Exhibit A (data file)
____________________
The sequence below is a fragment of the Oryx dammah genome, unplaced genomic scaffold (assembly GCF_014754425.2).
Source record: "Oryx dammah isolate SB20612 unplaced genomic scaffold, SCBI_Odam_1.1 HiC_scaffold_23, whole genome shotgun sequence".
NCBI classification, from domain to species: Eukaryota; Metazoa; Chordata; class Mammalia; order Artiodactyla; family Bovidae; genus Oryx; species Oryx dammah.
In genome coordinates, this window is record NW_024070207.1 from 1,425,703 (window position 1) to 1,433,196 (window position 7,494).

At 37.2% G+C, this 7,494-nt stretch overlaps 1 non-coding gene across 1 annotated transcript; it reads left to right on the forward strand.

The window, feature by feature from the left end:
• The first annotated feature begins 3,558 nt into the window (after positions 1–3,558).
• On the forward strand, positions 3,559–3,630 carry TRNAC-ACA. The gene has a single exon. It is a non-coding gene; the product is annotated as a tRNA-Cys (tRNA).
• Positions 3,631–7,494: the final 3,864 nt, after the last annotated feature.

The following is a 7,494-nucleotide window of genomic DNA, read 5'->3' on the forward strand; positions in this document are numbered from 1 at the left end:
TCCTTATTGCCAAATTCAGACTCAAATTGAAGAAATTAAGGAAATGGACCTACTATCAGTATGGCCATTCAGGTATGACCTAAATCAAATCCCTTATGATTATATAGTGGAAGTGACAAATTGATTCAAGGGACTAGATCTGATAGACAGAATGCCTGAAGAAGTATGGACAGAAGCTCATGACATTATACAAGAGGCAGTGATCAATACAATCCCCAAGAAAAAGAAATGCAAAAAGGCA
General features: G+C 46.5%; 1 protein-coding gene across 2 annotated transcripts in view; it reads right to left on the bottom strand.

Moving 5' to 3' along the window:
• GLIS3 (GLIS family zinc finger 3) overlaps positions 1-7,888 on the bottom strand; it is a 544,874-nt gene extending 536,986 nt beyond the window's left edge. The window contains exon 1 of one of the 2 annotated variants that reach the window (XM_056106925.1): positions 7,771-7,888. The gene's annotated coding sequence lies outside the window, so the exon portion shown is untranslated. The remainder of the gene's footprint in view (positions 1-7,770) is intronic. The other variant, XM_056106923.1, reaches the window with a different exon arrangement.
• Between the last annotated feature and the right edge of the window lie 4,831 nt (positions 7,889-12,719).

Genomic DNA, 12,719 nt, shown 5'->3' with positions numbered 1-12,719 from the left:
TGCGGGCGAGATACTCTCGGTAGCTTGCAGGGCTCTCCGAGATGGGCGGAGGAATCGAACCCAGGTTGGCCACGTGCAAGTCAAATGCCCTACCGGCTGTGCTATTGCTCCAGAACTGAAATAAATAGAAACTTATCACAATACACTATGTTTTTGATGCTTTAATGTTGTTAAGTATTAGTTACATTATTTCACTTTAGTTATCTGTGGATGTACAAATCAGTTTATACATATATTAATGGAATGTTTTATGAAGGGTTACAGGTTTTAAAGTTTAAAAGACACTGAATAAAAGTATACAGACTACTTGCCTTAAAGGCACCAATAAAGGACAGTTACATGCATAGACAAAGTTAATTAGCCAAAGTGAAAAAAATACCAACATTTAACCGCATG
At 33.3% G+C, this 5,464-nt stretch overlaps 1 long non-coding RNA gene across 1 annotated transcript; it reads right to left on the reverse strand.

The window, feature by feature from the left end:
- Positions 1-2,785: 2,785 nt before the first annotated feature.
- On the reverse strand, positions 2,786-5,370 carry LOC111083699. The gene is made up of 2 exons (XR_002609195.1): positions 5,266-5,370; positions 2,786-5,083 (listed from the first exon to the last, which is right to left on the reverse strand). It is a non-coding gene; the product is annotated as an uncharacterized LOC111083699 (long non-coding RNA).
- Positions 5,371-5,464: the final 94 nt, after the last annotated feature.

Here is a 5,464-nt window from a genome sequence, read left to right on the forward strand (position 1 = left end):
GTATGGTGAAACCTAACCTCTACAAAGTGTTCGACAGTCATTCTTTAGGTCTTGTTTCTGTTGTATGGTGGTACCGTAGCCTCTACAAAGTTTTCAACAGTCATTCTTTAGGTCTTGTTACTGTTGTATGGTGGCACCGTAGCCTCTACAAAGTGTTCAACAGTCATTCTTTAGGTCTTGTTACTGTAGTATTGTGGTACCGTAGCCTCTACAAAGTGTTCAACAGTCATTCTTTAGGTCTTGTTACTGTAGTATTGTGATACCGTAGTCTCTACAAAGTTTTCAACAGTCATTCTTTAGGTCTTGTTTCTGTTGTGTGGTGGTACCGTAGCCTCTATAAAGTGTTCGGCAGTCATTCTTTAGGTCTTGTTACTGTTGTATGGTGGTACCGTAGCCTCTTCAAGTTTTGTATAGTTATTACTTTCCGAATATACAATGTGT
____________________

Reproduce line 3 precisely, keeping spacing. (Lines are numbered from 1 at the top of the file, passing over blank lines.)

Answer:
NCBI classification, from domain to species: Eukaryota; Metazoa; Chordata; class Mammalia; order Artiodactyla; family Bovidae; genus Oryx; species Oryx dammah.